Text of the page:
Cats, Camp and Mustard

Abigail Carlin, Columnist

Over the summer, I spent 10 weeks living at a fine arts camp in the middle of the National Forest. My home was a creaky, non-air-conditioned cabin, which I shared with 11 other girls.

It was hot, it was smelly and my days were filled with that special brand of pubescent drama.

I had the time of my life, and perhaps more importantly, I met some of the most interesting people that have ever walked this earth (probably).

Being a fine arts camp, it attracted many musical prodigies. Some kids had been playing the piano or the violin since they were 20 months old, but others came to camp to try something new.

In recent years, this camp has become a safe haven for kids from many walks of life. Granted, most of them are Christian, middle class kids from the suburbs of Chicago or Detroit, but others came all the way from California, Florida and even Europe.

During my time as a counselor and creative writing teacher, I had kids who identified themselves as nonbinary, I had a few self-proclaimed witches and I had a few run-ins with camper who identified as a cat.

This cat, who will remain nameless, is one of the reasons I wrote this column.

My own biases against this cat are my own. She would run off the paths into poison-ivy territory and hiss at me when I politely asked her to stop.

She would also hiss at me when I would catch her trying to bring boys into the woods, but regardless, I admired her spirit.

This cat, whoever she was and wherever she came from, had spunk and an energy I could only wish to replicate. Whether the cat thing is a permanent fixture in her life or a phase (no judgment), in this moment, she is living her best life.

The second individual was an actual camper of mine. For just under two weeks, I lived with her, did her laundry, ate all my meals with her and watched in silent horror as she consumed her favorite condiment of all time: mustard.

This girl loved mustard. Even as early as the first night of camp, on chicken nuggets and macaroni and cheese night, she stole approximately 15 packets of mustard right in front of my face.

Thinking this was just a typical “first-night away from home mini-rebellion,” I made a joke about how barbeque sauce better highlights the smoky nature of chicken. It was then that it all became clear; she looked at me dead in the eyes and said,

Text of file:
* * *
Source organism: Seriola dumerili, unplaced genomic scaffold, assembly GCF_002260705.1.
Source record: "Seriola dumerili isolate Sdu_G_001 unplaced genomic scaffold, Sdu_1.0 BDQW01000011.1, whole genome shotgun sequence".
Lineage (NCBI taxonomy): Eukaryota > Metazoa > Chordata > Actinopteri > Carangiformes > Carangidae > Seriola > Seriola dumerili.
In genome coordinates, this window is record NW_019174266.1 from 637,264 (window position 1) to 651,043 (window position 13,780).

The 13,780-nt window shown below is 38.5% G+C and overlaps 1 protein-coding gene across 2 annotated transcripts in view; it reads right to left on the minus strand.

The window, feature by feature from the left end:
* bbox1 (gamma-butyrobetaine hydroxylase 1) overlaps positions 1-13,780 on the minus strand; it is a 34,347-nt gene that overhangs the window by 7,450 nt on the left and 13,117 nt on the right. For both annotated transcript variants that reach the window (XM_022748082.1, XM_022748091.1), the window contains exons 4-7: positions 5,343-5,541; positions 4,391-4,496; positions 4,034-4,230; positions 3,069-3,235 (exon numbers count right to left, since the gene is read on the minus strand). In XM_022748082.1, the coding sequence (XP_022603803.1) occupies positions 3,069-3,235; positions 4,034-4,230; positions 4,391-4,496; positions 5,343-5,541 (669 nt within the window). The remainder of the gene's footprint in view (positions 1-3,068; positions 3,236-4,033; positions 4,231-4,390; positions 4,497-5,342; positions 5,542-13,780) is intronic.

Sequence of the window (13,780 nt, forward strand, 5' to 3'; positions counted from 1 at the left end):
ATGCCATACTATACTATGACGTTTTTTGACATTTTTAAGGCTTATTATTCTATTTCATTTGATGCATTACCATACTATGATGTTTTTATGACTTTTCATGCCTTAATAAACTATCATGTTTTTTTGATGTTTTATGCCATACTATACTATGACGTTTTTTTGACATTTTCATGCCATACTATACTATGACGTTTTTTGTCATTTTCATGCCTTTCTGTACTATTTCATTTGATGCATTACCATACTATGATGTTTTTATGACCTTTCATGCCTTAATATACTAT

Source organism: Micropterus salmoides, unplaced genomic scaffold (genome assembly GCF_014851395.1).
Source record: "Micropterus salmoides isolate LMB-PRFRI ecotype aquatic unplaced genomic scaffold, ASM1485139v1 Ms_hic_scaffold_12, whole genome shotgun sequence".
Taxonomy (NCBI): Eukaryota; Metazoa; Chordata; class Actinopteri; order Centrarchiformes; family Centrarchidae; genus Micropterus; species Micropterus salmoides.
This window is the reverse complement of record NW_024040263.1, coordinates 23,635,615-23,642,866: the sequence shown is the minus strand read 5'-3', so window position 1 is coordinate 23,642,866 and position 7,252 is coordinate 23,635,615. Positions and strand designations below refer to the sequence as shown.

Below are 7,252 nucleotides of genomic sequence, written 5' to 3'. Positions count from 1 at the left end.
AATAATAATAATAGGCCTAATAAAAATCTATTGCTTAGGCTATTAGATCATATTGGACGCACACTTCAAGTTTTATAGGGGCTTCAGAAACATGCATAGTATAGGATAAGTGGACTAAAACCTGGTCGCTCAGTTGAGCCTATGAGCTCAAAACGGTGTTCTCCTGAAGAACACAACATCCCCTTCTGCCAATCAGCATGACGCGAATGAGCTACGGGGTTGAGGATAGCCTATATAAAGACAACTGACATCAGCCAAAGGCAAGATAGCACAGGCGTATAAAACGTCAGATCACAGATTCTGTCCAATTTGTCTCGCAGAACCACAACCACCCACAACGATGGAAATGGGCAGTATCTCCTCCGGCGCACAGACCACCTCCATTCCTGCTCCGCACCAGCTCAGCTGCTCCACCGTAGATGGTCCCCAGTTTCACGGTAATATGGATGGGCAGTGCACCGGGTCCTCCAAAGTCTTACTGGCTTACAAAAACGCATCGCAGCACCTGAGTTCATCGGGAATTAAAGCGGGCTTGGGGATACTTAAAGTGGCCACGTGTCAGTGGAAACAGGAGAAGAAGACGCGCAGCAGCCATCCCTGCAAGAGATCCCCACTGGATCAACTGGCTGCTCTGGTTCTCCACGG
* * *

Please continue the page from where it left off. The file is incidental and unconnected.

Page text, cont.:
“Mustard is my coffee.”

To put it in accurate, more colloquial terms, I was shook. Mustard? Coffee? She must have sensed my confusion because she smiled and clarified,

Mustard makes me happy and gives me energy, just like coffee probably does for you. It tastes good and is low in calories, and look, it’s free.”

She was right. Mustard is free, and to her, it tastes good. Mustard was a readily available resource and she took full advantage of her position as a camper in a dining hall. We discussed how it is unfair to others to take all the mustard, and she understood, so she would take maybe 4 to 5 a meal and keep the extras with her at all times. When she was stressed out, she ate a packet of mustard. When she was sleepy in her rehearsals, she snuck a mustard packet at break time.

And you know what? All the power to her.

In our adolescence and early adulthood, we try so hard to balance individuality, professionalism and marketability.

On this campus, we do our best to marry our passions to some profession that will provide for us.

We all used to be scraped-knee, knotty hair, dirt-covered kids but somewhere along the line we traded sneakers for dress shoes and grew up.

Adulthood is scary and lonely at times, but I will be forever thankful for my 10 weeks in the bubble that was camp. I remembered what it was like to be a kid and not care what others thought. In that bubble, I found that kid I used to be, and that realization was kind of bittersweet, kind of like mustard.


Abigail Carlin is a junior English major. She can be reached at 581-2812 or [email protected].